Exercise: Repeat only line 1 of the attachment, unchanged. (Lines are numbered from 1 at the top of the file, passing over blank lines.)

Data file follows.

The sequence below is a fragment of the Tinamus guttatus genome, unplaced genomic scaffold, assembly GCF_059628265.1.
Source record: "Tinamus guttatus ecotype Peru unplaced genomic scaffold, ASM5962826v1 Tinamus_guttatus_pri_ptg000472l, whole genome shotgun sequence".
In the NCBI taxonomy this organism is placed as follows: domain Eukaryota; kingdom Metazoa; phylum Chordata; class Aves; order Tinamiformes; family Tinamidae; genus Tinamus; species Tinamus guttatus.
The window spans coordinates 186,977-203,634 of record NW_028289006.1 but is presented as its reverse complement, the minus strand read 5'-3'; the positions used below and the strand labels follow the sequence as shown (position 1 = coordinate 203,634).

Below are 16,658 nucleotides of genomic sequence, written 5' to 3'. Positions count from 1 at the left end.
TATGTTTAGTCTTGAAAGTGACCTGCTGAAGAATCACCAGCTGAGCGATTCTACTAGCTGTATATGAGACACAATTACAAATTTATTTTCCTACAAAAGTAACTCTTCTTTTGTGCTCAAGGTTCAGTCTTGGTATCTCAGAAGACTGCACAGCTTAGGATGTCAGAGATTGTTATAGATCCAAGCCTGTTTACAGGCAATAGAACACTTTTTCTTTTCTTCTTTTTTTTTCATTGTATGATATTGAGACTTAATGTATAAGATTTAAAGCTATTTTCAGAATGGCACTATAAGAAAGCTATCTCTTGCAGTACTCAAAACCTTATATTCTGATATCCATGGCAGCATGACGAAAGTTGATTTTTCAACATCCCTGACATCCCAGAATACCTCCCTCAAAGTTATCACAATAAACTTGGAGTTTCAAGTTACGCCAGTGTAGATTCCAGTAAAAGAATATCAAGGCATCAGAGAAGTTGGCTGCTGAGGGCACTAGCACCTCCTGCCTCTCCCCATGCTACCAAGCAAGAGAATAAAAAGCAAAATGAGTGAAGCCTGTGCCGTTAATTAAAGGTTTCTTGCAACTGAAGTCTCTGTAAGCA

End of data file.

The sequence below is a fragment of the Tinamus guttatus genome, unplaced genomic scaffold, assembly GCF_059628265.1.